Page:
The ranking of Finland's biggest political parties has been reshuffled in Yle's latest municipal election survey.
The Social Democratic Party (SDP) of Prime Minister Sanna Marin dropped from first to third place in March, falling behind the main opposition blocs, the Finns Party and the National Coalition Party (NCP).
The race at the top remains tight, with the three parties fighting a close battle for first place in the delayed municipal elections, set for 13 June. The differences in their support fall well within the margin of error of two percentage points.
Yle's poll found that the Finns Party has regained its spot as the most popular party with 19 percent support, but the gap between it and the second-place NCP is negligible.
The third-place SDP is also still within striking distance, but in recent surveys it has been trending downwards.
SDP support fell the most
The SDP started the municipal election campaign as the most popular party when pollster Taloustutkimus carried out its first municipal election survey of the year in January. The main governing party's support declined in both February and March.
In March, the downturn steepened at a time when the debate over proposed anti-coronavirus measures such as restrictions on movement was at its most heated.
Three out of five governing parties publicly criticised the restrictions on movement, which were strongly pushed by PM Marin, and suffered a major setback in Parliament on Wednesday.
Tuomo Turja, Research Director at Taloustutkimus, which conducted the poll for Yle, suspects that the debate surrounding pandemic measures may also affect municipal election support.
"This survey measures municipal election support, but the elections have been postponed and the parties have not yet launched their campaigns. So this may reflect a more general political debate about what has been going on recently," Turja said.
Improved support for the National Coalition Party bodes well for them in the municipal elections. The NCP, which hopes to regain its position as the largest municipal party, can traditionally rely more on its voters to turn out than the Finns Party can.
"The NCP is in a positive situation in that it has loyal voters. The NCP can trust that the poll results will be realised in the election. The Finns Party has more challenges in this respect," Turja said.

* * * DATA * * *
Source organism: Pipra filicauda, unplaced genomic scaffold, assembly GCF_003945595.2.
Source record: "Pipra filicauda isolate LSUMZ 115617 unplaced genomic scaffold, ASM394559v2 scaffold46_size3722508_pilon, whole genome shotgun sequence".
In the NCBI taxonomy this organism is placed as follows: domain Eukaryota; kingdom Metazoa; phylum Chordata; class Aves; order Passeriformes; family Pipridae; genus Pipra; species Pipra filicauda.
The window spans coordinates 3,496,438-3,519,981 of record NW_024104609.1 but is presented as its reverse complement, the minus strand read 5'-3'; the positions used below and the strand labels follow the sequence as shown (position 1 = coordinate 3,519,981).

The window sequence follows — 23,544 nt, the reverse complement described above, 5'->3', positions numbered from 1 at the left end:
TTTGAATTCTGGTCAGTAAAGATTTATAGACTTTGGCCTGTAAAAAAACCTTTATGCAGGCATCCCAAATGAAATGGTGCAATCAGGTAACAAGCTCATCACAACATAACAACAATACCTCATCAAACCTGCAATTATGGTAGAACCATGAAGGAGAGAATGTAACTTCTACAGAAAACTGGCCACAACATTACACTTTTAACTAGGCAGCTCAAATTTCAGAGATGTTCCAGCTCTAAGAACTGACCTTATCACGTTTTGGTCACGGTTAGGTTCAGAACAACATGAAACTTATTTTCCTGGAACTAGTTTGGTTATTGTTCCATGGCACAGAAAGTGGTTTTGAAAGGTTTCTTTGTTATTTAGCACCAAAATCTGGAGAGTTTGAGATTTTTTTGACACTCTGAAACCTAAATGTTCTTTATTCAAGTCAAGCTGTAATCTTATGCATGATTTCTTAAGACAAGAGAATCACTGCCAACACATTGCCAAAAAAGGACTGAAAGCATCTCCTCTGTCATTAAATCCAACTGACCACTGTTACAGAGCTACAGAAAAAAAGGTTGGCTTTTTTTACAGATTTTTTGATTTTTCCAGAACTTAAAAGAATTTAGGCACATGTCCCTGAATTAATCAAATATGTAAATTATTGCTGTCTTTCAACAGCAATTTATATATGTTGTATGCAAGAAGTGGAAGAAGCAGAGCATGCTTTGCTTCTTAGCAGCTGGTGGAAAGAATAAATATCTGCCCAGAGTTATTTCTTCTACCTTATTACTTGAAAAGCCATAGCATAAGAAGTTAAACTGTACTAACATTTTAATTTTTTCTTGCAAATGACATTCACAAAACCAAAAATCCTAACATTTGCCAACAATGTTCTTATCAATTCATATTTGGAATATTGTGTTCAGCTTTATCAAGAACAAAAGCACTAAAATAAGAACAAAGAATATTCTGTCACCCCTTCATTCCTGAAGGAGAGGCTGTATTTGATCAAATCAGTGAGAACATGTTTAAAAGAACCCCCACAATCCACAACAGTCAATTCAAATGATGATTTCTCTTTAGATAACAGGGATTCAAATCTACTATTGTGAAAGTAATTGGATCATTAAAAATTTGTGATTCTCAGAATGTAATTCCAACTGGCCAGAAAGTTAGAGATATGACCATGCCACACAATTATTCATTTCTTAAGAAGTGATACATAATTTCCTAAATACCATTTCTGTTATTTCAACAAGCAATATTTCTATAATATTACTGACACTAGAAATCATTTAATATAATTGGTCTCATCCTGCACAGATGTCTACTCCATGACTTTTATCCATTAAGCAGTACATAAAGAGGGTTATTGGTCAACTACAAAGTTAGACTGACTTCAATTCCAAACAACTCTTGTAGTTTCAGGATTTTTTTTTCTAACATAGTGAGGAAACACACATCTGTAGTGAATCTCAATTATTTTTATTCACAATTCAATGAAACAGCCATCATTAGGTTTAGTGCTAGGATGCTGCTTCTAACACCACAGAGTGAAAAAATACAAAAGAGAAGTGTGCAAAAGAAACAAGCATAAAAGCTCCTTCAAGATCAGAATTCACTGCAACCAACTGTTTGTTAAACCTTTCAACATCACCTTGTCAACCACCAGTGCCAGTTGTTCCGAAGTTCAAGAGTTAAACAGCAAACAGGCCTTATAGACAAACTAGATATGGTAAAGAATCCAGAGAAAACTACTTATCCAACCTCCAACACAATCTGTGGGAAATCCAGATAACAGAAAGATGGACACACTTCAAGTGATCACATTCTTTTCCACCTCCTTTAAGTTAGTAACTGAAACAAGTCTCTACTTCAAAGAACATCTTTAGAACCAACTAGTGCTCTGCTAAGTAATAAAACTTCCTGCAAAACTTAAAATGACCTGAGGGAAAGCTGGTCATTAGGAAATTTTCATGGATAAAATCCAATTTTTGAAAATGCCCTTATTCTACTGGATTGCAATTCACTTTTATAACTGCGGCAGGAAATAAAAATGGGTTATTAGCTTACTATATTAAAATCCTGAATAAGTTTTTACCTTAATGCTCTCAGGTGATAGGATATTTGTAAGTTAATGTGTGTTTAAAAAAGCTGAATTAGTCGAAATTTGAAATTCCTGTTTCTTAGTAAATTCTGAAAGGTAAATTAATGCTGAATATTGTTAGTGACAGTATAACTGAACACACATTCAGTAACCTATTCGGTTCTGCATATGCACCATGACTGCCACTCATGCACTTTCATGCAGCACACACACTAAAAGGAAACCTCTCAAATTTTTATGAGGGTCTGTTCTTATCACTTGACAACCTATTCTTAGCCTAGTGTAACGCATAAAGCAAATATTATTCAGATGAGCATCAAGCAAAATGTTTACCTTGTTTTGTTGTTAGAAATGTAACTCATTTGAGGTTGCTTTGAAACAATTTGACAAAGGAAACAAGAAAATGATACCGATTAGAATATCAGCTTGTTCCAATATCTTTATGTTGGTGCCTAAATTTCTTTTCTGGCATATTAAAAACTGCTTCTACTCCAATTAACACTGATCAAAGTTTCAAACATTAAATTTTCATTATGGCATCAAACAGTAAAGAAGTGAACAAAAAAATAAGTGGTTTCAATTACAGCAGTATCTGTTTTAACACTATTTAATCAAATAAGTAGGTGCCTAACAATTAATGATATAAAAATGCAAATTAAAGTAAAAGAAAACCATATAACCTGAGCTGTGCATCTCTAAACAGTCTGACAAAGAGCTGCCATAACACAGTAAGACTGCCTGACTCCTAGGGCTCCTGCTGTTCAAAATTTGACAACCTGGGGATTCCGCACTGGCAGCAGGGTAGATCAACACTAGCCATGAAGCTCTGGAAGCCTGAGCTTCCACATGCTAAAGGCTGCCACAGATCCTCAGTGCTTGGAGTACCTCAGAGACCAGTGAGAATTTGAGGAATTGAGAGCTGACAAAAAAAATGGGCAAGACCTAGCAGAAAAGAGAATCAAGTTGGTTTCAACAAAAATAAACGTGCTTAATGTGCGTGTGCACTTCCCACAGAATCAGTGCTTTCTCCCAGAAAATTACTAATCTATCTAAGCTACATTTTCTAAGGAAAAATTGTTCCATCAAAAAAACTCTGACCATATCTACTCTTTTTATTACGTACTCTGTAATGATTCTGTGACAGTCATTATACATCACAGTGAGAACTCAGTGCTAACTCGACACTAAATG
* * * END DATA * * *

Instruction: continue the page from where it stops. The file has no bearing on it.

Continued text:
Left support slips to Greens
Coming in behind the top three are the Centre Party and the Greens, who are nearly neck-and-neck. In March, the Greens saw the strongest rise in support for any party.
According to Turja, the Greens have won support from the Left Alliance, whose support has fallen. A bounce in support for the Left in February fizzled in March.
"The Left Alliance has lost supporters, especially among women, young people and people living in southern Finland. The Greens have gained supporters among the same groups," Turja said.
Support for Centre, small parties unchanged
Support for the Centre Party remained stagnant. Turja said that many former Centre voters remain on the sidelines and have not indicated which party they intend to vote for this time.
"At the moment, it is of paramount importance for the Centre that they get their potential supporters to the ballot box if the party wants a reasonable result in the municipal elections," Turja said.
At 12.5 percent, support for the Centre is currently five percentage points lower than in the last municipal elections in 2017.
The results of those elections were a big disappointment for the Centre at the time, but now the party would exceed all expectations if it were to repeat its 2017 performance.
Support for the Swedish People's Party has not shifted at all, although its leader, Justice Minister Anna-Maja Henriksson, was heavily criticised for postponing the municipal elections.
Support for the two smallest groups in Parliament, the Christian Democrats and the Liike Nyt movement, likewise remained almost unchanged.
According to Turja, the approach of the municipal elections is reflected in the fact that the popularity of groups outside Parliament increased slightly in the support survey.
Taloustutkimus interviewed 2,463 eligible voters between 8 March and 30 March. Of these, 1,617 stated a party preference. According to the company, the margin of error is two percentage points.